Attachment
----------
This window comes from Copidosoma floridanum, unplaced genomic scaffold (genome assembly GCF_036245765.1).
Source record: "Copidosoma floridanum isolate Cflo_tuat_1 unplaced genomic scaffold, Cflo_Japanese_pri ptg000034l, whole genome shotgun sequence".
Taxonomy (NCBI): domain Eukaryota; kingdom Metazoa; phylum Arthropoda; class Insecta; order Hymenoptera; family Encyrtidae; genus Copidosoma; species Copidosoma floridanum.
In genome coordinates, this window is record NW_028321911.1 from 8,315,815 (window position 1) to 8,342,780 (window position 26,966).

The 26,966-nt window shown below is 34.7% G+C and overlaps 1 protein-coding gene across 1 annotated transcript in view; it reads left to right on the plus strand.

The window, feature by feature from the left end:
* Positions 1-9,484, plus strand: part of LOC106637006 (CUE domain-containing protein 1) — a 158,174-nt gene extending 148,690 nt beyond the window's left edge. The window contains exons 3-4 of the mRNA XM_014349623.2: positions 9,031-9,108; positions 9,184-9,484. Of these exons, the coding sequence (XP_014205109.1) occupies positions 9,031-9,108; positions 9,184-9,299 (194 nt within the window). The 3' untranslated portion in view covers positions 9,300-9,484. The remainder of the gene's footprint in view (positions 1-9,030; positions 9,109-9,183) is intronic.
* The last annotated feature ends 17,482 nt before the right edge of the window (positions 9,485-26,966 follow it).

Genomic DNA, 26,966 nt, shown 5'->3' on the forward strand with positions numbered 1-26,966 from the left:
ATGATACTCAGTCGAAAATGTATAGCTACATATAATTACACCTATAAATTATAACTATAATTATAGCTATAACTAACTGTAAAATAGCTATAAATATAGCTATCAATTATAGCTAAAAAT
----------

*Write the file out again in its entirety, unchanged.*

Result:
This window comes from Copidosoma floridanum, unplaced genomic scaffold (genome assembly GCF_036245765.1).
Source record: "Copidosoma floridanum isolate Cflo_tuat_1 unplaced genomic scaffold, Cflo_Japanese_pri ptg000034l, whole genome shotgun sequence".
Taxonomy (NCBI): domain Eukaryota; kingdom Metazoa; phylum Arthropoda; class Insecta; order Hymenoptera; family Encyrtidae; genus Copidosoma; species Copidosoma floridanum.
In genome coordinates, this window is record NW_028321911.1 from 8,315,815 (window position 1) to 8,342,780 (window position 26,966).

The 26,966-nt window shown below is 34.7% G+C and overlaps 1 protein-coding gene across 1 annotated transcript in view; it reads left to right on the plus strand.

The window, feature by feature from the left end:
* Positions 1-9,484, plus strand: part of LOC106637006 (CUE domain-containing protein 1) — a 158,174-nt gene extending 148,690 nt beyond the window's left edge. The window contains exons 3-4 of the mRNA XM_014349623.2: positions 9,031-9,108; positions 9,184-9,484. Of these exons, the coding sequence (XP_014205109.1) occupies positions 9,031-9,108; positions 9,184-9,299 (194 nt within the window). The 3' untranslated portion in view covers positions 9,300-9,484. The remainder of the gene's footprint in view (positions 1-9,030; positions 9,109-9,183) is intronic.
* The last annotated feature ends 17,482 nt before the right edge of the window (positions 9,485-26,966 follow it).

Genomic DNA, 26,966 nt, shown 5'->3' on the forward strand with positions numbered 1-26,966 from the left:
ATGATACTCAGTCGAAAATGTATAGCTACATATAATTACACCTATAAATTATAACTATAATTATAGCTATAACTAACTGTAAAATAGCTATAAATATAGCTATCAATTATAGCTAAAAAT